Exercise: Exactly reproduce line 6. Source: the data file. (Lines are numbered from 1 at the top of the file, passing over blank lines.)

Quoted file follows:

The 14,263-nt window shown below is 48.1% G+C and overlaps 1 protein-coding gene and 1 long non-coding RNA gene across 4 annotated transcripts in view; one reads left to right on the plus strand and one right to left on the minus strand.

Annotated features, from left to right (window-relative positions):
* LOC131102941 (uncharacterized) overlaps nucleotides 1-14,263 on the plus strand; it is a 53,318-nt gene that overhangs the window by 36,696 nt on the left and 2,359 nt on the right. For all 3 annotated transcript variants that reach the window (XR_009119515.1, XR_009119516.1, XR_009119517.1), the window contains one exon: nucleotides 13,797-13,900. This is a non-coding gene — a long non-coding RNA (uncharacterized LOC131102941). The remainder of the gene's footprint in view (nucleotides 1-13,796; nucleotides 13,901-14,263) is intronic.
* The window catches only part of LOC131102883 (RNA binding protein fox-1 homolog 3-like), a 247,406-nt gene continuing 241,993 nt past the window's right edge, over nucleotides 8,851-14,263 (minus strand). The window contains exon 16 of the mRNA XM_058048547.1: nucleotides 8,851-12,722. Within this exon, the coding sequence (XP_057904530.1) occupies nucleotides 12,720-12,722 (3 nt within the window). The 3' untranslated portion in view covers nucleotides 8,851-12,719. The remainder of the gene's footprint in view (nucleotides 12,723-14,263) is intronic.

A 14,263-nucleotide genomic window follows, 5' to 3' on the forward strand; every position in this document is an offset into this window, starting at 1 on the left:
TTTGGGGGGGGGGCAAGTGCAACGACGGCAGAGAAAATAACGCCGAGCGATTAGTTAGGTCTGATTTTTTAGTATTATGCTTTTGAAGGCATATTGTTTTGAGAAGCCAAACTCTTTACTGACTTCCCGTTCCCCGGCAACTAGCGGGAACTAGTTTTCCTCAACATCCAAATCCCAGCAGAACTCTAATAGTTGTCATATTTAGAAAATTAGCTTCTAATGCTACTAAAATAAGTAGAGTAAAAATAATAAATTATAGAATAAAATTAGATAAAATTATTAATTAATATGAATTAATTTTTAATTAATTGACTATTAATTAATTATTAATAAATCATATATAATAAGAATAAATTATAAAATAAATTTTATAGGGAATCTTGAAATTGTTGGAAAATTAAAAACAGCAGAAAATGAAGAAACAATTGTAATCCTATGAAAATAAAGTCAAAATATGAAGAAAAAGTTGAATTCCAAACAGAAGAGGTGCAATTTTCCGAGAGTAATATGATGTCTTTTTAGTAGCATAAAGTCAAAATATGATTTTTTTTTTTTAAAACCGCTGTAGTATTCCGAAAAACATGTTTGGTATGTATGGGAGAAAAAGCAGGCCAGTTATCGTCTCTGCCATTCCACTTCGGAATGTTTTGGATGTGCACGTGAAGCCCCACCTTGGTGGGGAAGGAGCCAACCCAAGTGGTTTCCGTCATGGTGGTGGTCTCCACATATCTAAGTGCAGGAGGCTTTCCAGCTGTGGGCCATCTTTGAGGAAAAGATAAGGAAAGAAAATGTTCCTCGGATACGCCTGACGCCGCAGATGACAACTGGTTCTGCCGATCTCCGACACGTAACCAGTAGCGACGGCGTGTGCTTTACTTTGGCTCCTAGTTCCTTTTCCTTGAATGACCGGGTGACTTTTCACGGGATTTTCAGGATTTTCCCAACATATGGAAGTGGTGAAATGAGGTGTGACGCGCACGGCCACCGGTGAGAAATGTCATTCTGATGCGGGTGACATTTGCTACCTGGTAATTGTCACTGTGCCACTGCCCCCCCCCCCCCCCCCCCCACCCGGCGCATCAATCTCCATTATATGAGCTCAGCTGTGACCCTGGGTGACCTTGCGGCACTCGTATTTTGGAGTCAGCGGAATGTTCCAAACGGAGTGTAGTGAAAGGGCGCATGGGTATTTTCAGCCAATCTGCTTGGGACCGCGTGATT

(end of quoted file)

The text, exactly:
TTTGGGGGGGGGGCAAGTGCAACGACGGCAGAGAAAATAACGCCGAGCGATTAGTTAGGTCTGATTTTTTAGTATTATGCTTTTGAAGGCATATTGTTTTGAGAAGCCAAACTCTTTACTGACTTCCCGTTCCCCGGCAACTAGCGGGAACTAGTTTTCCTCAACATCCAAATCCCAGCAGAACTCTAATAGTTGTCATATTTAGAAAATTAGCTTCTAATGCTACTAAAATAAGTAGAGTAAAAATAATAAATTATAGAATAAAATTAGATAAAATTATTAATTAATATGAATTAATTTTTAATTAATTGACTATTAATTAATTATTAATAAATCATATATAATAAGAATAAATTATAAAATAAATTTTATAGGGAATCTTGAAATTGTTGGAAAATTAAAAACAGCAGAAAATGAAGAAACAATTGTAATCCTATGAAAATAAAGTCAAAATATGAAGAAAAAGTTGAATTCCAAACAGAAGAGGTGCAATTTTCCGAGAGTAATATGATGTCTTTTTAGTAGCATAAAGTCAAAATATGATTTTTTTTTTTTAAAACCGCTGTAGTATTCCGAAAAACATGTTTGGTATGTATGGGAGAAAAAGCAGGCCAGTTATCGTCTCTGCCATTCCACTTCGGAATGTTTTGGATGTGCACGTGAAGCCCCACCTTGGTGGGGAAGGAGCCAACCCAAGTGGTTTCCGTCATGGTGGTGGTCTCCACATATCTAAGTGCAGGAGGCTTTCCAGCTGTGGGCCATCTTTGAGGAAAAGATAAGGAAAGAAAATGTTCCTCGGATACGCCTGACGCCGCAGATGACAACTGGTTCTGCCGATCTCCGACACGTAACCAGTAGCGACGGCGTGTGCTTTACTTTGGCTCCTAGTTCCTTTTCCTTGAATGACCGGGTGACTTTTCACGGGATTTTCAGGATTTTCCCAACATATGGAAGTGGTGAAATGAGGTGTGACGCGCACGGCCACCGGTGAGAAATGTCATTCTGATGCGGGTGACATTTGCTACCTGGTAATTGTCACTGTGCCACTGCCCCCCCCCCCCCCCCCCCCACCCGGCGCATCAATCTCCATTATATGAGCTCAGCTGTGACCCTGGGTGACCTTGCGGCACTCGTATTTTGGAGTCAGCGGAATGTTCCAAACGGAGTGTAGTGAAAGGGCGCATGGGTATTTTCAGCCAATCTGCTTGGGACCGCGTGATT